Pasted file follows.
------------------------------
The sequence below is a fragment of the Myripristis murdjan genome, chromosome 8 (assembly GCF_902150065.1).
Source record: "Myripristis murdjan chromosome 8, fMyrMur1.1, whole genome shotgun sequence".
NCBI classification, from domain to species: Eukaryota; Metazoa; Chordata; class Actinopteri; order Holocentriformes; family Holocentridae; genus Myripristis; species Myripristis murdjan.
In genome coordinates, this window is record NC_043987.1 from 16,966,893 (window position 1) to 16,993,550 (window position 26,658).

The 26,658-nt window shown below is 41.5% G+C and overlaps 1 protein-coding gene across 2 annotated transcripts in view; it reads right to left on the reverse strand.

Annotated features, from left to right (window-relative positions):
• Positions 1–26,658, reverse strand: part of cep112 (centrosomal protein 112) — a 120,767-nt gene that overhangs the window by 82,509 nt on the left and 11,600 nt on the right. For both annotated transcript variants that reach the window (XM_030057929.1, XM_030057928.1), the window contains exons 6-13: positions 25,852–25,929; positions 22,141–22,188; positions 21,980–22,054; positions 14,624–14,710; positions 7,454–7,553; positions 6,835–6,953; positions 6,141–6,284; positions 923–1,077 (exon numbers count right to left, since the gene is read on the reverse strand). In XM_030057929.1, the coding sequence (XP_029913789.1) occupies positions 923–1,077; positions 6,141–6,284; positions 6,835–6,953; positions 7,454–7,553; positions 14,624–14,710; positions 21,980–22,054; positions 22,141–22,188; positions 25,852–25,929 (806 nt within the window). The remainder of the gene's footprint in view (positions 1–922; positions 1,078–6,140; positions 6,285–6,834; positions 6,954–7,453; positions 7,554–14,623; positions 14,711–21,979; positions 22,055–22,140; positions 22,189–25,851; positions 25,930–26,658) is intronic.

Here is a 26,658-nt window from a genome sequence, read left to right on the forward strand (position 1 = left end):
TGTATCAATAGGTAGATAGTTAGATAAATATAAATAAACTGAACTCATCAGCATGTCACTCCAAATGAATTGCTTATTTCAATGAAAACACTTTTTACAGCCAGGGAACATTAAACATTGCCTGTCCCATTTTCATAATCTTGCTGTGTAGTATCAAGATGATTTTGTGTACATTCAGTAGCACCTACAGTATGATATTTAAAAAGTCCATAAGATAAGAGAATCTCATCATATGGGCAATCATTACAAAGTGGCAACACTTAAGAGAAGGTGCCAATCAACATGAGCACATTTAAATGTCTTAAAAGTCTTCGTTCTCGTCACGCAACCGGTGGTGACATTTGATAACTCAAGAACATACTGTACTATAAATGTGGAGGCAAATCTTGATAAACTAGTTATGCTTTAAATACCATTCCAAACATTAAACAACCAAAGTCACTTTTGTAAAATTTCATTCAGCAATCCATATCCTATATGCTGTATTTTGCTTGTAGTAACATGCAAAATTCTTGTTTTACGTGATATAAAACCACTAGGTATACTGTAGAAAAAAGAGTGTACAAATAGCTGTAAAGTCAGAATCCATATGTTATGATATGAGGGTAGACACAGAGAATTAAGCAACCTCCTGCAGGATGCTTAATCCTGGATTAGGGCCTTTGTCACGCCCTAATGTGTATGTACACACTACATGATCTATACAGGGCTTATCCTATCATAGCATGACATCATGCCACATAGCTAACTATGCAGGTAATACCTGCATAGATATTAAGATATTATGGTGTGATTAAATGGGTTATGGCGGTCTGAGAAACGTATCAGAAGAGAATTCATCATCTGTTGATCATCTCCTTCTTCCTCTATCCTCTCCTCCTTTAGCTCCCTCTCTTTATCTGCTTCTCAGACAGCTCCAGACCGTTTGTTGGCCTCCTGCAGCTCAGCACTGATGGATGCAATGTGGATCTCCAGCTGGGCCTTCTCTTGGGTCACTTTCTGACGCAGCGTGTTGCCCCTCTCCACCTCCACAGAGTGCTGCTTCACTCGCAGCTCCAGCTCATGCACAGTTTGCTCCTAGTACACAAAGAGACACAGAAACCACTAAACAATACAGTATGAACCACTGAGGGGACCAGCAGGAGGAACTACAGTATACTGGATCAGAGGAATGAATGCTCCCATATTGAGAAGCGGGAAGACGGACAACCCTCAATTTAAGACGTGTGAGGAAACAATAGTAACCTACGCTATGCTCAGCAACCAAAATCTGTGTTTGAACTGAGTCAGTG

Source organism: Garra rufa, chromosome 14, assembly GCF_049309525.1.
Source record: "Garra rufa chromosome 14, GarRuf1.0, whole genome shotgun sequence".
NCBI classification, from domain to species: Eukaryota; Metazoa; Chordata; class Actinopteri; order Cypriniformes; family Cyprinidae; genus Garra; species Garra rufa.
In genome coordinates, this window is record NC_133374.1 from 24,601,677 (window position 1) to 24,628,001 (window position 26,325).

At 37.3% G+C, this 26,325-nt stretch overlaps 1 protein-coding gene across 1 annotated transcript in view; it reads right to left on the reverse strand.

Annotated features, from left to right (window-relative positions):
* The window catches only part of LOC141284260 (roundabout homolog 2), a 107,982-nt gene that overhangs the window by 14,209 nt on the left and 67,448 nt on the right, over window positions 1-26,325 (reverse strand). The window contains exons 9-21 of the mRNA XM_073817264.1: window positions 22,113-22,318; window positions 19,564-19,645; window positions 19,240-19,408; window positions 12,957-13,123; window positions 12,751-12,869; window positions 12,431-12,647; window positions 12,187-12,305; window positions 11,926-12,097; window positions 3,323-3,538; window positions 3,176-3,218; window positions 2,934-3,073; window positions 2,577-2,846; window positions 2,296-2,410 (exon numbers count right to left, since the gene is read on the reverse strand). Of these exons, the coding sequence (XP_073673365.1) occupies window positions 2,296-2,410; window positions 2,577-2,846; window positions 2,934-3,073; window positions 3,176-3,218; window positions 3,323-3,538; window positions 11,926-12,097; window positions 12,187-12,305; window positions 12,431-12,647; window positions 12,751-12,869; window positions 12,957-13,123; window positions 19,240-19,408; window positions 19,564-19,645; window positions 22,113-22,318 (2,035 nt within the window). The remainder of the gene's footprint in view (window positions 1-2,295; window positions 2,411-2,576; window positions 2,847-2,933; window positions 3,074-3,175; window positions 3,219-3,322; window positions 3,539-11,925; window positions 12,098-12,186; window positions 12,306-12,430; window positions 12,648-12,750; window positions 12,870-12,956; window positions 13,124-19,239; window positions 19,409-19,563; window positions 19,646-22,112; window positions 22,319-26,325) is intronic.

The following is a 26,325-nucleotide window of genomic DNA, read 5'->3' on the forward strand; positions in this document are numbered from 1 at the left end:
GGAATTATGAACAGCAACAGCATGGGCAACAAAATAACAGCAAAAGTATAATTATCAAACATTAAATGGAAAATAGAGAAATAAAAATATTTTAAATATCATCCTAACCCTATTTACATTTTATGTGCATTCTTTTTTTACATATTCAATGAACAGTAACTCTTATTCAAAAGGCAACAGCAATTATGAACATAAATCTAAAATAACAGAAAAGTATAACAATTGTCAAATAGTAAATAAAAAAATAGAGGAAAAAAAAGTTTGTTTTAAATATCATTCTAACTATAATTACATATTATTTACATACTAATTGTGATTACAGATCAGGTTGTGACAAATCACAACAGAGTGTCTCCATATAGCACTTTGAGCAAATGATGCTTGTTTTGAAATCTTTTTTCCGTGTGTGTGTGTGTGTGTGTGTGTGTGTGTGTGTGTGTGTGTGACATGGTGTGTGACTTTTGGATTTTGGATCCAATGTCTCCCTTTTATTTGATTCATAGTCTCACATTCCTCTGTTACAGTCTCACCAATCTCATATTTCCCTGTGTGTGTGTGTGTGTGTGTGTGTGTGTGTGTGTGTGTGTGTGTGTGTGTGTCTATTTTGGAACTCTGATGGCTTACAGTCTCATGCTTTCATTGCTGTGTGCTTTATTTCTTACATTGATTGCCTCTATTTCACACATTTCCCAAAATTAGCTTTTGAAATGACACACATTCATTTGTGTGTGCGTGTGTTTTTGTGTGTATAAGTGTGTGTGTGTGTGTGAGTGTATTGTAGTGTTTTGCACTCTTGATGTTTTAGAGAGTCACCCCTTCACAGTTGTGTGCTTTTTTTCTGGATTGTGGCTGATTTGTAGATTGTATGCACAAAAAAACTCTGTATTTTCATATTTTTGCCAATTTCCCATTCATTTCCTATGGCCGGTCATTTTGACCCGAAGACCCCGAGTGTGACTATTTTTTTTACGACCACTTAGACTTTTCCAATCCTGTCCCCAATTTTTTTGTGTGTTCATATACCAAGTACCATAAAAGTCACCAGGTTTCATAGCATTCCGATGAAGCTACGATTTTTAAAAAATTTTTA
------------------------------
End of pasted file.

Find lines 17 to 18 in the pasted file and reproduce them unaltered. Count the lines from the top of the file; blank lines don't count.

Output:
The following is a 26,325-nucleotide window of genomic DNA, read 5'->3' on the forward strand; positions in this document are numbered from 1 at the left end:
GGAATTATGAACAGCAACAGCATGGGCAACAAAATAACAGCAAAAGTATAATTATCAAACATTAAATGGAAAATAGAGAAATAAAAATATTTTAAATATCATCCTAACCCTATTTACATTTTATGTGCATTCTTTTTTTACATATTCAATGAACAGTAACTCTTATTCAAAAGGCAACAGCAATTATGAACATAAATCTAAAATAACAGAAAAGTATAACAATTGTCAAATAGTAAATAAAAAAATAGAGGAAAAAAAAGTTTGTTTTAAATATCATTCTAACTATAATTACATATTATTTACATACTAATTGTGATTACAGATCAGGTTGTGACAAATCACAACAGAGTGTCTCCATATAGCACTTTGAGCAAATGATGCTTGTTTTGAAATCTTTTTTCCGTGTGTGTGTGTGTGTGTGTGTGTGTGTGTGTGTGTGTGTGTGACATGGTGTGTGACTTTTGGATTTTGGATCCAATGTCTCCCTTTTATTTGATTCATAGTCTCACATTCCTCTGTTACAGTCTCACCAATCTCATATTTCCCTGTGTGTGTGTGTGTGTGTGTGTGTGTGTGTGTGTGTGTGTGTGTGTGTGTGTCTATTTTGGAACTCTGATGGCTTACAGTCTCATGCTTTCATTGCTGTGTGCTTTATTTCTTACATTGATTGCCTCTATTTCACACATTTCCCAAAATTAGCTTTTGAAATGACACACATTCATTTGTGTGTGCGTGTGTTTTTGTGTGTATAAGTGTGTGTGTGTGTGTGAGTGTATTGTAGTGTTTTGCACTCTTGATGTTTTAGAGAGTCACCCCTTCACAGTTGTGTGCTTTTTTTCTGGATTGTGGCTGATTTGTAGATTGTATGCACAAAAAAACTCTGTATTTTCATATTTTTGCCAATTTCCCATTCATTTCCTATGGCCGGTCATTTTGACCCGAAGACCCCGAGTGTGACTATTTTTTTTACGACCACTTAGACTTTTCCAATCCTGTCCCCAATTTTTTTGTGTGTTCATATACCAAGTACCATAAAAGTCACCAGGTTTCATAGCATTCCGATGAAGCTACGATTTTTAAAAAATTTTTA